MOUNT PLEASANT - Magwood's Seafood has been sold, popping a large crack in the hull of the sinking Shem Creek shrimp industry.

The Haddrell Street institution will still sell shrimp, at least for two more years. Wayne and Rocky Magwood, his nephew, plan to continue shrimping from the Winds of Fortune. But Wayne Magwood described the operation now as renting.

North Charleston construction company owner James "Bubba" Simmons recently bought the business and adjoining drystack marina for about $1.1 million, about $1 million less than the asking price. Simmons is a construction company owner who formerly had property nearby and helped finish the drystack. He has formed Simmons Marine and Seafood LLC.

"For now I will continue to let Wayne sell his shrimp," Simmons said when asked his plans. "In the meantime, I am going to update the drystack marina and make it a family friendly place to be on beautiful Shem Creek."

Wayne and his brother Scott Magwood sold the property apparently without any liens on it, according to the deed paperwork filed early this month. But Wayne Magwood said a loan had been called, or forced to be paid, declining to elaborate.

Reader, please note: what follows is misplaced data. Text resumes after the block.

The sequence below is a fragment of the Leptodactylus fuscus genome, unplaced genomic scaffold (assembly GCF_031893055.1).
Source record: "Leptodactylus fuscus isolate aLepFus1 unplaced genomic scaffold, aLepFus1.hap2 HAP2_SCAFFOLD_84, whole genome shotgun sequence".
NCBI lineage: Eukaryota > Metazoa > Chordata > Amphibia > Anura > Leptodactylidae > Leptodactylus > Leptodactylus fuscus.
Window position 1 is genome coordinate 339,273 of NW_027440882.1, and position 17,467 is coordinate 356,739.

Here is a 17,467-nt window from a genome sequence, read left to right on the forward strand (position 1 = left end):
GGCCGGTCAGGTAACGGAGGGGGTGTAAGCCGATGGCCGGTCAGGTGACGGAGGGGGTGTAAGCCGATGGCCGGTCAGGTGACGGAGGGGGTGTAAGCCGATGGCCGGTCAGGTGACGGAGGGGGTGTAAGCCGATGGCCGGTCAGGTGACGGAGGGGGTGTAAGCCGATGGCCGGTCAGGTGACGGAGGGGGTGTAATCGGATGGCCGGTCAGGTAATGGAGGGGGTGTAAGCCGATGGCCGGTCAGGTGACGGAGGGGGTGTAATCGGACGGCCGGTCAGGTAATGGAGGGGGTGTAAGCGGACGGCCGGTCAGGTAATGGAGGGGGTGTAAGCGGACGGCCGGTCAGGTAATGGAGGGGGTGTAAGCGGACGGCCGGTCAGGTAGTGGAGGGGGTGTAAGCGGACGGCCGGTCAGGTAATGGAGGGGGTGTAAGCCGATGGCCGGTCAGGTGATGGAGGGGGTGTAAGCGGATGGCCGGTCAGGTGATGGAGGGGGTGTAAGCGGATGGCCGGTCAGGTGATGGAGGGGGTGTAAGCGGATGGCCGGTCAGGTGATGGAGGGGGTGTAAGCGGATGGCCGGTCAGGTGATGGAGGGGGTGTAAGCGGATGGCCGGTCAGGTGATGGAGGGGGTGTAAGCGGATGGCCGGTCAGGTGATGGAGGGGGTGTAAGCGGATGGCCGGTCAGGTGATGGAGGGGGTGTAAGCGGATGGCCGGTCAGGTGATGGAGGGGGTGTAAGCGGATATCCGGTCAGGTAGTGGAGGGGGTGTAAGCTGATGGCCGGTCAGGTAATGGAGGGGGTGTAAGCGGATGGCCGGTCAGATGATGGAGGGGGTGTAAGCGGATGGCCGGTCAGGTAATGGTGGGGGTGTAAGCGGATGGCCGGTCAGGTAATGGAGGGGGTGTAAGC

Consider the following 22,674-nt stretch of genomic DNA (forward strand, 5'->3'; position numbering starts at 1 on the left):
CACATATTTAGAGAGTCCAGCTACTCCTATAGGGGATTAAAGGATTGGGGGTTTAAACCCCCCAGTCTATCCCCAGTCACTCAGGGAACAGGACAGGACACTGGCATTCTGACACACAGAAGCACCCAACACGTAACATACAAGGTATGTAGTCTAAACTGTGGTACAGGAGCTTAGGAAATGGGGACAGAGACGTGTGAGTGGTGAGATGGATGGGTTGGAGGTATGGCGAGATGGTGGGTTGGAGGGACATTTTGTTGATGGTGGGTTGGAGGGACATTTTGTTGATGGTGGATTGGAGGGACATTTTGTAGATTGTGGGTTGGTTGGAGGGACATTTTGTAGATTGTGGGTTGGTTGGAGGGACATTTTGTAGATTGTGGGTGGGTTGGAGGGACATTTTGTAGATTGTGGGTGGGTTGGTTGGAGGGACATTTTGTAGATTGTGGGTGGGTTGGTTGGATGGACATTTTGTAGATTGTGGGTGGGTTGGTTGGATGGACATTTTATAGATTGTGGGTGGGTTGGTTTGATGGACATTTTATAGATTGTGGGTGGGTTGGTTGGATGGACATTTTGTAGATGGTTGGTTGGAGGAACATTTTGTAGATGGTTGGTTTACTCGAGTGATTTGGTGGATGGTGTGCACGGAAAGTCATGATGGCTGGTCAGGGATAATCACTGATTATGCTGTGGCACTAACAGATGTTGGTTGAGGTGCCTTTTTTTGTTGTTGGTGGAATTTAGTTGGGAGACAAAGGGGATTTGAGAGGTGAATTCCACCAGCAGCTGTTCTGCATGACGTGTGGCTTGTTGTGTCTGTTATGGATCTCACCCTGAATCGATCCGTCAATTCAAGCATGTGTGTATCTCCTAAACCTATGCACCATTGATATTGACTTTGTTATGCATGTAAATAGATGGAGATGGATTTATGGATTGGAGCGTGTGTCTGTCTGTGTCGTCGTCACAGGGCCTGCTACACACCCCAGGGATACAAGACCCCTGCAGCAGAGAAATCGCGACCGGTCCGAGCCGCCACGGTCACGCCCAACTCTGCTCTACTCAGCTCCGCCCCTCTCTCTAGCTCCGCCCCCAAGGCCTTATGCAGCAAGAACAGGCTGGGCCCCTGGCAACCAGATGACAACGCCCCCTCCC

"It's one of those raw deals," he said.

Today's touristy Shem Creek dining and recreation destination was built on the picturesque heritage of its shrimp trawlers with their outriggers and slung nets. It was the creek where residents flocked to buy shrimp fresh off the boat, the spot where so many shrimpers operated that they tied off to a moor stacked up three wide. The name Magwood has become synonymous with shrimping there. The late Junior Magwood, the brothers' father, first went out in the 1940s as a young teen apprentice to a cousin operating from the creek. "Cap'n" Magwood went on to become a revered Lowcountry figure, often seen mending his nets at the dock.

Wayne Magwood is now in his 60s. The tradition is aging out. Shrimper after shrimper is giving up the trade, driven out by catch difficulties, higher costs, marketing difficulties and prices that haven't kept up.

The remaining captains and their boats are as weathered as the patchworked hull of the Magwoods' Winds of Fortune.

Only a fourth of the boats operate today as did in the peak years two decades ago, and only a half dozen or fewer from Shem Creek. Wando Seafood, a shrimp business that operated just downstream from Magwood, closed earlier this year.

Today, the creek is crowded by power boats, kayaks and paddle boards.

"We're still in business. That's the big thing," Wayne Magwood said when asked about the sale. "We're still selling shrimp."

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